Nigerian leader defends currency swap as protests mount

ABUJA, Nigeria (AP) — Nigerian President Muhammadu Buhari on Thursday said the country’s redesigned currency would boost the upcoming presidential election and called for an end to violent protests over a resulting cash shortage This has led to bank lines lasting for days, business closures and people unable to pay for their basic needs.

When he came under increasing pressure to intervene after days of bank attacks by Nigerians who refused to withdraw their moneyBuhari pointed to expected gains from exchanging the old naira notes, from curbing rising inflation to reducing the influence of money in the Feb. 25 vote to elect his successor.

“This is a positive departure from the past and represents a bold step by this government to lay a strong foundation for free and fair elections,” Buhari said.

Nigerians do not have access to cash in recent weeks after the country’s central bank began exchanging higher denominations of 1,000 naira ($2.16), 500 naira ($1.08), 200 naira (43 US cents) notes for redesigned notes.

Politicians said the move will help make Africa’s largest economy more cashless and inclusive. But a limited supply of new notes in banks has instead caused pain for many who deposited their old currency before the February 10 deadline but are now unable to withdraw cash.

The West African country relies heavily on cash and, according to the World Bank, only 45% of adults held a bank account in 2021. The limited supply has forced people to wait in line at banks all day and all night to try to withdraw cash that only lasts for a day.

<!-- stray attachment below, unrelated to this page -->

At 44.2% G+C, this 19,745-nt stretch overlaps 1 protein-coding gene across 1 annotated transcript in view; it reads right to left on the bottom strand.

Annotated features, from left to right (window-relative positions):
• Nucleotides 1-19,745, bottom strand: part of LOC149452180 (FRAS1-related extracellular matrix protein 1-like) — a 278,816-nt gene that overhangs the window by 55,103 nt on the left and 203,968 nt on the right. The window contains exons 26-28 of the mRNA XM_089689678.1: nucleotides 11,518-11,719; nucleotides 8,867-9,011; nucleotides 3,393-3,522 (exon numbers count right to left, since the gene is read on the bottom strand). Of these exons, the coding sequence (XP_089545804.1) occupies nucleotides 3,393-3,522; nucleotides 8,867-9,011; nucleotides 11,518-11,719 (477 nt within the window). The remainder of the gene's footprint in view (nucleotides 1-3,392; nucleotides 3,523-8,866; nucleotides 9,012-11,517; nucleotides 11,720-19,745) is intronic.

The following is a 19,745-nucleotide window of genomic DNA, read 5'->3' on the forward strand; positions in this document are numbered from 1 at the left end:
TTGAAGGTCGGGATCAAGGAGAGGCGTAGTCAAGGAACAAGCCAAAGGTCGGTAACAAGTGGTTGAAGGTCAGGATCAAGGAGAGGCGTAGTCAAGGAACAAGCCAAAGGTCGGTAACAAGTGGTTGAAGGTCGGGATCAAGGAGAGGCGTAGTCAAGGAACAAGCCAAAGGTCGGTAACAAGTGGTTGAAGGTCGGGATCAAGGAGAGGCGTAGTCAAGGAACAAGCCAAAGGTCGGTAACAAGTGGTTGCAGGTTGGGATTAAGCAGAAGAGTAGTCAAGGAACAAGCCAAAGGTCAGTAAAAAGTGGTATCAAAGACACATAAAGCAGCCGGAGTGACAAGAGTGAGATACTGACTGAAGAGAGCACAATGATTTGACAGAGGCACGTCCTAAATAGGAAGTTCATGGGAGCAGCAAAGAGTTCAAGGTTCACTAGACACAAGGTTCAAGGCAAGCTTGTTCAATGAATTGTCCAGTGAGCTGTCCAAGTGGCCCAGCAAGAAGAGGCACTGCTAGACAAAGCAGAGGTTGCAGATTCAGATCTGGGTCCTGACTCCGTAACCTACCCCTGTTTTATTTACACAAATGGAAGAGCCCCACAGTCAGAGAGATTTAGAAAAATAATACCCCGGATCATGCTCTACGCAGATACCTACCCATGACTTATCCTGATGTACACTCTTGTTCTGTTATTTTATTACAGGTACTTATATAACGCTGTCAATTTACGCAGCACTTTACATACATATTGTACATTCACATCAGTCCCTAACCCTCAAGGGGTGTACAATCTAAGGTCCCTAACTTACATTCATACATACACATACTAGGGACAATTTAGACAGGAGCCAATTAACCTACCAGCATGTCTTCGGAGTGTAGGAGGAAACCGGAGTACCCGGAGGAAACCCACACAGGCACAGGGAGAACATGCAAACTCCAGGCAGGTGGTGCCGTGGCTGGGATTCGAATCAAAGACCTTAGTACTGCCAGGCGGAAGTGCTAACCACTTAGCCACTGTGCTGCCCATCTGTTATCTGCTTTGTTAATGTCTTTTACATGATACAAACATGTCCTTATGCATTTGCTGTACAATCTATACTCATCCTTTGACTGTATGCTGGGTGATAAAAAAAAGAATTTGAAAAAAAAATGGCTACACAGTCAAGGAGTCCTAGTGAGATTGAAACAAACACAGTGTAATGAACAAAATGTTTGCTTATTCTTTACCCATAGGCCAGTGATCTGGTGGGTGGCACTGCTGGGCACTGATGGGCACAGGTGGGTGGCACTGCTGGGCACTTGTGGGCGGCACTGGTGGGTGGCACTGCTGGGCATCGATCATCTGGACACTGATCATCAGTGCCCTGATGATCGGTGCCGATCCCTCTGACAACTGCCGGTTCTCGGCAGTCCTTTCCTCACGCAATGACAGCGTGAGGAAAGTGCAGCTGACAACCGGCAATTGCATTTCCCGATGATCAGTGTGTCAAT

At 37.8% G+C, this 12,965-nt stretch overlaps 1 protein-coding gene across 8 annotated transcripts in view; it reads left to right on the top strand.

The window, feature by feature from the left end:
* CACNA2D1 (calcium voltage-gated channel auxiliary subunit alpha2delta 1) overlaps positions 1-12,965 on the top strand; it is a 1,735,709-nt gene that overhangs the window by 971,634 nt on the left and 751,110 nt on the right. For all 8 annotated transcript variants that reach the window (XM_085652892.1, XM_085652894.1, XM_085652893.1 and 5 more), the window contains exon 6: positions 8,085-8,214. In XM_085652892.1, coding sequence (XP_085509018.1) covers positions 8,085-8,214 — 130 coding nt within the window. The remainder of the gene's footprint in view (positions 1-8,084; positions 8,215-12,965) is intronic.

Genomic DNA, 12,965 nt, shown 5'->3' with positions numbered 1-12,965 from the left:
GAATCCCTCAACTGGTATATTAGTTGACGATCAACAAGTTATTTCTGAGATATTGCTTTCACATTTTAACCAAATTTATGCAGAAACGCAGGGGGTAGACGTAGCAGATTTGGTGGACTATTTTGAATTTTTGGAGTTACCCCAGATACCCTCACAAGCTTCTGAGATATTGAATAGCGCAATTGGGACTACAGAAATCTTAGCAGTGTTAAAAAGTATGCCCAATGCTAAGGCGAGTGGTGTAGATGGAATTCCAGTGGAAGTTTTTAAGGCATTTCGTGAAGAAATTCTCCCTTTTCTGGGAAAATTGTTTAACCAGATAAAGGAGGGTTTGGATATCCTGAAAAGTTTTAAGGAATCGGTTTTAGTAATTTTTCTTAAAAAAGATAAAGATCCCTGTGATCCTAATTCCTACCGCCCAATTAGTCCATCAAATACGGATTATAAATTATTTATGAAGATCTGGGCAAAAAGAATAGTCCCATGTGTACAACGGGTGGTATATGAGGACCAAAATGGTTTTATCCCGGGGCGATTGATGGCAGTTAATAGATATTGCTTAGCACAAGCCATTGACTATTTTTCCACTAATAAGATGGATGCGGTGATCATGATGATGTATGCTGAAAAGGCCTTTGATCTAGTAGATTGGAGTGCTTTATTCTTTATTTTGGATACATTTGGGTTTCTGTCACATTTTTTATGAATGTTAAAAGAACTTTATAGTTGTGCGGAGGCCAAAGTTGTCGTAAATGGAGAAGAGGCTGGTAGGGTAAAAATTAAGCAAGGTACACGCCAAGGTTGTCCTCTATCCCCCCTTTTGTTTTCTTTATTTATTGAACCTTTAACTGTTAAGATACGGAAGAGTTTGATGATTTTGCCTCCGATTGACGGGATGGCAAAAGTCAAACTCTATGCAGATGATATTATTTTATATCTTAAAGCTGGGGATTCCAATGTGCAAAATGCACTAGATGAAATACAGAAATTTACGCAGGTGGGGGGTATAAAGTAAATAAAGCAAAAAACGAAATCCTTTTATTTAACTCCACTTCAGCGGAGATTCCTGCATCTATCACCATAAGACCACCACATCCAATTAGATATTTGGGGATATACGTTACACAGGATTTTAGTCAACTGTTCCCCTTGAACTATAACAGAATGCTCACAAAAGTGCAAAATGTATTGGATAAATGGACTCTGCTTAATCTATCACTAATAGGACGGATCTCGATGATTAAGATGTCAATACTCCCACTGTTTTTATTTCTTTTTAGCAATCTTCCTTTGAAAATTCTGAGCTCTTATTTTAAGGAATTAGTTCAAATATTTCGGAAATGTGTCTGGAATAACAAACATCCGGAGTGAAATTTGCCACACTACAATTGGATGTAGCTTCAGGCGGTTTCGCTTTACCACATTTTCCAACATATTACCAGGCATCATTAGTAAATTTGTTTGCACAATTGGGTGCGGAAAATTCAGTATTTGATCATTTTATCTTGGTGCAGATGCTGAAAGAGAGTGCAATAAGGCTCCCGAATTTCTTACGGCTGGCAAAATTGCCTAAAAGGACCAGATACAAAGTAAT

On Wednesday, week-long anti-cash protests continued to escalate in Nigeria’s southern region, where two banks were torched and major roads blocked, halting commercial activity. In Edo state, police fired tear gas at protesters as they attacked banking facilities.

Adding to the pain of ongoing fuel shortages in major cities across Nigeria, many businesses have been forced to close, putting further pressure on the informal economy – from agriculture to street trading – which is key to economic growth.

Buhari urged “violence likely to disrupt the electoral process” in the elections that would see Africa’s most populous country elect a new president after his second and final term.

“Unscrupulous banking industry officials” who are sabotaging monetary policy being challenged in court by hoarding new bills must be prosecuted, said Buhari, who extended the use of the old 200-naira note until April 10 to get all over those unintended ones Results.”

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